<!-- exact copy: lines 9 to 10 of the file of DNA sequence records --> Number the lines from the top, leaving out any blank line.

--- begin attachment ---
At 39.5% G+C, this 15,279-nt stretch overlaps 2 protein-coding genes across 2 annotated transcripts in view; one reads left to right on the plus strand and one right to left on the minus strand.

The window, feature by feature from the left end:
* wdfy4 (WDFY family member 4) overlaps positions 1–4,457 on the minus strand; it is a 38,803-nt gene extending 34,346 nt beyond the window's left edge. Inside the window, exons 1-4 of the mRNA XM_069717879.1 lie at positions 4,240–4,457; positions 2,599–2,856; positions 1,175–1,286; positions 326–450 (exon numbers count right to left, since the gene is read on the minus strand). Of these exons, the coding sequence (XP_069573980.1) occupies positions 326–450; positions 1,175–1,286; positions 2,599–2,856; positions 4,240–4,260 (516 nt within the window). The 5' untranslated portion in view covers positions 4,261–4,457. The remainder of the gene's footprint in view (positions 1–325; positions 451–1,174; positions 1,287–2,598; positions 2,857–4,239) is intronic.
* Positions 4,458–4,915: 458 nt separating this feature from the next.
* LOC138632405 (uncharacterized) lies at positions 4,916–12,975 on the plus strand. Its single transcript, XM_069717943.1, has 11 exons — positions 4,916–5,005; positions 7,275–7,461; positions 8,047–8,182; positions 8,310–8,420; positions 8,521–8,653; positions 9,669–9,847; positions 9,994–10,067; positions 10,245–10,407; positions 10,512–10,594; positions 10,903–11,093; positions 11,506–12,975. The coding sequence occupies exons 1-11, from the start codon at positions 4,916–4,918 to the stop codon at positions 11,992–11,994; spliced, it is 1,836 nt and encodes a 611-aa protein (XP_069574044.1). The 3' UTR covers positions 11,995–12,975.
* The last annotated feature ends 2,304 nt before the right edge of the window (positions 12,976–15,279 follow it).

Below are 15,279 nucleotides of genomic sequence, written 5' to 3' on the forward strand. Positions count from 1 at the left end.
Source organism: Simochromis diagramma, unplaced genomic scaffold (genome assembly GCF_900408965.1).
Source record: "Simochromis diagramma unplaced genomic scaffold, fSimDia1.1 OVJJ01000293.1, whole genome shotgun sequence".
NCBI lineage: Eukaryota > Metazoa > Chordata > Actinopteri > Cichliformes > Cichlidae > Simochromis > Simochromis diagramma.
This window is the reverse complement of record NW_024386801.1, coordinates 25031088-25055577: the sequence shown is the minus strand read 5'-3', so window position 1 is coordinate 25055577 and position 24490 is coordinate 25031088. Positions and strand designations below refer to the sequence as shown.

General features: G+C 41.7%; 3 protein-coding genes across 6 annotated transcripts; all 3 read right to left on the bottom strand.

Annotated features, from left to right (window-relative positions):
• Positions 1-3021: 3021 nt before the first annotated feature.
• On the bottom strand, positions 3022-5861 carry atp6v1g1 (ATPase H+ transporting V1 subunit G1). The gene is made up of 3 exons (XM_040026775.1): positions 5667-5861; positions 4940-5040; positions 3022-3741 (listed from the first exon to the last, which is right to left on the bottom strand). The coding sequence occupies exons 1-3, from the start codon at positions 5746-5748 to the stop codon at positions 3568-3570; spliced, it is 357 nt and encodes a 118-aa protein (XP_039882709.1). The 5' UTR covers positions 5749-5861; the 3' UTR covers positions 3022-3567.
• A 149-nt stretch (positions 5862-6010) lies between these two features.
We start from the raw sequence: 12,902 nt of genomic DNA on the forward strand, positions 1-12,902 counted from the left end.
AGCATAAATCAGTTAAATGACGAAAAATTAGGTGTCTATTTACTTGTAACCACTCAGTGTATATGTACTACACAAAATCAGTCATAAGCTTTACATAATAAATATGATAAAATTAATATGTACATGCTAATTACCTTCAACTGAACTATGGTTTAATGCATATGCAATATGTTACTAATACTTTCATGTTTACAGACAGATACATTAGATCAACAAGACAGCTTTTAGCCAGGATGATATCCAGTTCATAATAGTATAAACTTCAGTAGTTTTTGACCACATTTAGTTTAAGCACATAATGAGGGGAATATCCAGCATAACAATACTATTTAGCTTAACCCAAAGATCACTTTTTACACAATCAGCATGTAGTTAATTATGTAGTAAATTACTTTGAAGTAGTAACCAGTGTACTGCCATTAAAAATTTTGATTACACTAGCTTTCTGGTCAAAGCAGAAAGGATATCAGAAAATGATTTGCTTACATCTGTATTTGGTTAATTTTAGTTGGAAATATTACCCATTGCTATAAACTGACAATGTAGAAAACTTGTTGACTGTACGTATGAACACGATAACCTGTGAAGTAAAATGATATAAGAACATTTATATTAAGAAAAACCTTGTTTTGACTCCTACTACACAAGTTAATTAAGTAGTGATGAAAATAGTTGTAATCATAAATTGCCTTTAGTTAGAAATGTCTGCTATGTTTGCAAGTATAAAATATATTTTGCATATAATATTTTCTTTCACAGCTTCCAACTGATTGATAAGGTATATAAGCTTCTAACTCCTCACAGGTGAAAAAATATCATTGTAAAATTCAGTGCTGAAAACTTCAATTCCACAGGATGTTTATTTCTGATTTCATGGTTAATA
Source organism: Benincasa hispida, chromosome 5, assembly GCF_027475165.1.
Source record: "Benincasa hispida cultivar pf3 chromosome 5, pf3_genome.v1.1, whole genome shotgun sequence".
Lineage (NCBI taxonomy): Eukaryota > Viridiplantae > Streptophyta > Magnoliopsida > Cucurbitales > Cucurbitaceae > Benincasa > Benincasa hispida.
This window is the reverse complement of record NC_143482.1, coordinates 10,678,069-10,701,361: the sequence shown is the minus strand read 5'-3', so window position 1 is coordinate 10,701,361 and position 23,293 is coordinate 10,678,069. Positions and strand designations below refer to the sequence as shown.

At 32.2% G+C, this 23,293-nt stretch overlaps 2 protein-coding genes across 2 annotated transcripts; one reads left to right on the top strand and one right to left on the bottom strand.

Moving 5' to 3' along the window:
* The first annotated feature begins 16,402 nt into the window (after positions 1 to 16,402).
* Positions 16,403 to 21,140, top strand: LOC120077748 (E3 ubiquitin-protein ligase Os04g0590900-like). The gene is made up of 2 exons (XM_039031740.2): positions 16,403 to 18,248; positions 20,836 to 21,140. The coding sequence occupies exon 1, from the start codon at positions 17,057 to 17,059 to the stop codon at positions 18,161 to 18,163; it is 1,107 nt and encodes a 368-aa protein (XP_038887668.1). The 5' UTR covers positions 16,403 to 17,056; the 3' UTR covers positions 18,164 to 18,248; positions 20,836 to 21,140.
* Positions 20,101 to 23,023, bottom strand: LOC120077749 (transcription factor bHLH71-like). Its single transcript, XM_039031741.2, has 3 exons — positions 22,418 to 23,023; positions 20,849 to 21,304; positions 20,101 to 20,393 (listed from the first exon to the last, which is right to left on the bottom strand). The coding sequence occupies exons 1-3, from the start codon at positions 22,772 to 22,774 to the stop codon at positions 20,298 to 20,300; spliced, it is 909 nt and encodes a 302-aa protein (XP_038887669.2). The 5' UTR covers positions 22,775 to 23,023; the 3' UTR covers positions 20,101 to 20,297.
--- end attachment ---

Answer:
Source record: "Simochromis diagramma unplaced genomic scaffold, fSimDia1.1 OVJJ01000293.1, whole genome shotgun sequence".
NCBI lineage: Eukaryota > Metazoa > Chordata > Actinopteri > Cichliformes > Cichlidae > Simochromis > Simochromis diagramma.